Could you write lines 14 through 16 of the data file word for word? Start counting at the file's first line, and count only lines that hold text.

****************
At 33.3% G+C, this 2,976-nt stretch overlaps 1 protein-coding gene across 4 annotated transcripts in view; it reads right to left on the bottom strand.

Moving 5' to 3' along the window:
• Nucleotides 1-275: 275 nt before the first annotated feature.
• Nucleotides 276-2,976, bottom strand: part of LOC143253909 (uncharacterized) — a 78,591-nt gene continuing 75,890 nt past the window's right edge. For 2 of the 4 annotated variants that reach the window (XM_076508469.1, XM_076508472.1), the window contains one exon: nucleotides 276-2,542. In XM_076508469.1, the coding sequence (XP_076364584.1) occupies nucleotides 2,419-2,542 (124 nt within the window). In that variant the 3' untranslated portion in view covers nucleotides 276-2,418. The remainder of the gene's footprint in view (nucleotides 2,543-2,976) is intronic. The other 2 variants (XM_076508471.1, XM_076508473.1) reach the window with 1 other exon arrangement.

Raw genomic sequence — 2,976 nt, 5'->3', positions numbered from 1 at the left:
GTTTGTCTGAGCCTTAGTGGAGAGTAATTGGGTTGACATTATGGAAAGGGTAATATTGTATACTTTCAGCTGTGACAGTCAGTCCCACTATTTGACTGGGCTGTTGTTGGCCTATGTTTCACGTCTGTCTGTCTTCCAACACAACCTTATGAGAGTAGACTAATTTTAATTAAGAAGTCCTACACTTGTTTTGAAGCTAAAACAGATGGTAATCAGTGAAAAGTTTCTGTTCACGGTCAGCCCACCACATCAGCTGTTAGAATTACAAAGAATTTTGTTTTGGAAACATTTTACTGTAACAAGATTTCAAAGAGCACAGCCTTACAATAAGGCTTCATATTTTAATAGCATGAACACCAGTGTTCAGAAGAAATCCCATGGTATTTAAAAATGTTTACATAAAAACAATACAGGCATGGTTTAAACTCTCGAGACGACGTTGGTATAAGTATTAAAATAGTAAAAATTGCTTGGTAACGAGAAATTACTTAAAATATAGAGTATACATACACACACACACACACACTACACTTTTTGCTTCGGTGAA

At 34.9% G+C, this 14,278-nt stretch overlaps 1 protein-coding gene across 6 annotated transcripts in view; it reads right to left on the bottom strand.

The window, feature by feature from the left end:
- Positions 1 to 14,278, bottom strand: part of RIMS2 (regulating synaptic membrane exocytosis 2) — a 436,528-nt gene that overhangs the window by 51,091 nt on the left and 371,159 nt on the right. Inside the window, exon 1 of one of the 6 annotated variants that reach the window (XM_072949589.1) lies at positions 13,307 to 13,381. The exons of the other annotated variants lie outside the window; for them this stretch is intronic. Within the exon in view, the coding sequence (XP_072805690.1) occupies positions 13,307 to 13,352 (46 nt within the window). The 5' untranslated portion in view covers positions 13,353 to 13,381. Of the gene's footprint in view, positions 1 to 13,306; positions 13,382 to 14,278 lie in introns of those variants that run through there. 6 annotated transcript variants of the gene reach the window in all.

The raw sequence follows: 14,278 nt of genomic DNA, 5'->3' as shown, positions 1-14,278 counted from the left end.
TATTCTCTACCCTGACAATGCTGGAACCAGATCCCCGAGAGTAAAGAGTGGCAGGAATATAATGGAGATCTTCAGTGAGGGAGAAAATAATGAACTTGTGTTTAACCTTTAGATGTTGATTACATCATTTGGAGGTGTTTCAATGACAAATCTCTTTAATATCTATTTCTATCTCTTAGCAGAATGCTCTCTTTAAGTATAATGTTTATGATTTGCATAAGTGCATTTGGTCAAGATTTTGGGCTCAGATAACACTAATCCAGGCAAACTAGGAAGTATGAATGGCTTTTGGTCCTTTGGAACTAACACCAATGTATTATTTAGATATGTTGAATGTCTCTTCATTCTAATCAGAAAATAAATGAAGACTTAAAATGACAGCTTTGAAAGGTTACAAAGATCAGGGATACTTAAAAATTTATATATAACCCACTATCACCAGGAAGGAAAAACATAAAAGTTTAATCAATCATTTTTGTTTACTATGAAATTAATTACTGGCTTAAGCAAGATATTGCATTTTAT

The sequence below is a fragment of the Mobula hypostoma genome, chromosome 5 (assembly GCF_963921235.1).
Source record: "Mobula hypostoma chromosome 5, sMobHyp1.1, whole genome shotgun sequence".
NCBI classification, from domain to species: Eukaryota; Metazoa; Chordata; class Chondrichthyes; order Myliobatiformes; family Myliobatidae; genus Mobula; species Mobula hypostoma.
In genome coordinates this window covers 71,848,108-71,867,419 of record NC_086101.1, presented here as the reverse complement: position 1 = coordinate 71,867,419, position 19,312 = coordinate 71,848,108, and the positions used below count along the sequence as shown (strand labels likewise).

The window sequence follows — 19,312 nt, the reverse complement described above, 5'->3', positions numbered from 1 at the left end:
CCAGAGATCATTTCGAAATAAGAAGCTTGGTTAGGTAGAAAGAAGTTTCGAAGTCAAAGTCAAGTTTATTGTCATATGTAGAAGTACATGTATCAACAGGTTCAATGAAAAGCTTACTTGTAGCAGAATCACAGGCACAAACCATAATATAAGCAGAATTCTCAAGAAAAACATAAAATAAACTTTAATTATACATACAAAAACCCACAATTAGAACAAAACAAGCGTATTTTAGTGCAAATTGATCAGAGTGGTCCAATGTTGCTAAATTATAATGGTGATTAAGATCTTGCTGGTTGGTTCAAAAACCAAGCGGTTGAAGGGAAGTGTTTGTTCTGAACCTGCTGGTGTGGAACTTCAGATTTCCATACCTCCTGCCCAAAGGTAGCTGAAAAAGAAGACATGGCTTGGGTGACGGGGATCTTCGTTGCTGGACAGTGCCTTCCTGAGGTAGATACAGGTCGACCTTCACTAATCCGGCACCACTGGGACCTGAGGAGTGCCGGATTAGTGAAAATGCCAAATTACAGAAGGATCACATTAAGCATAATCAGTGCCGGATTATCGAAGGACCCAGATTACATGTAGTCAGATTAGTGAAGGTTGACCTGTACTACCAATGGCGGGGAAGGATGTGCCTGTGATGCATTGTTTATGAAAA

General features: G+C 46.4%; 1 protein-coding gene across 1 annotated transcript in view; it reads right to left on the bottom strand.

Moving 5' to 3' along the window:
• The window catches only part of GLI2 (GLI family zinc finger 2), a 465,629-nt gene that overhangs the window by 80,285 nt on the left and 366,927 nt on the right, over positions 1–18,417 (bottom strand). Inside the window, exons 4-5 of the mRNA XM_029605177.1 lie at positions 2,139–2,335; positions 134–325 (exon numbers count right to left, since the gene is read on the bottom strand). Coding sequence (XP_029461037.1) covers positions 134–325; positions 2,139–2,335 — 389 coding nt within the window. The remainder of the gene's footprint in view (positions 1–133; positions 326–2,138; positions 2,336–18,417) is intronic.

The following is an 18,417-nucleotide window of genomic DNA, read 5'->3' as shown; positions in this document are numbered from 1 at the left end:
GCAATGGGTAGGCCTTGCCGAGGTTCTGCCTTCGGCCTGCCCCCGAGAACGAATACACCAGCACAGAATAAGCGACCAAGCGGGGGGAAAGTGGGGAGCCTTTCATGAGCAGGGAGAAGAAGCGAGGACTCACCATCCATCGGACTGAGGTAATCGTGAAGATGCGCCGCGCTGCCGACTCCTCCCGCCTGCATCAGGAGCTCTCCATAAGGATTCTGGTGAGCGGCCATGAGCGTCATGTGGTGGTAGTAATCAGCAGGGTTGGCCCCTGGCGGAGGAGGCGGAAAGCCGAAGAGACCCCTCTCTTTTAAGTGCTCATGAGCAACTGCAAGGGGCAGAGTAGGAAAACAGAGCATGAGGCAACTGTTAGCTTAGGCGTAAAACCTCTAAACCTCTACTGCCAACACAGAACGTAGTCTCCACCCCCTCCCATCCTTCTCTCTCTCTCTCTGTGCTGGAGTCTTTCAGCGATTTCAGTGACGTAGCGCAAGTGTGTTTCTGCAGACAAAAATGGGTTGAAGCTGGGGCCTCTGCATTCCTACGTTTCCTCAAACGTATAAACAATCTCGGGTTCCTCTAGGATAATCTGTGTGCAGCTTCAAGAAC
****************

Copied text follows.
NCBI classification, from domain to species: Eukaryota; Metazoa; Chordata; class Chondrichthyes; order Myliobatiformes; family Myliobatidae; genus Mobula; species Mobula hypostoma.
In genome coordinates this window covers 71,848,108-71,867,419 of record NC_086101.1, presented here as the reverse complement: position 1 = coordinate 71,867,419, position 19,312 = coordinate 71,848,108, and the positions used below count along the sequence as shown (strand labels likewise).

The window sequence follows — 19,312 nt, the reverse complement described above, 5'->3', positions numbered from 1 at the left end: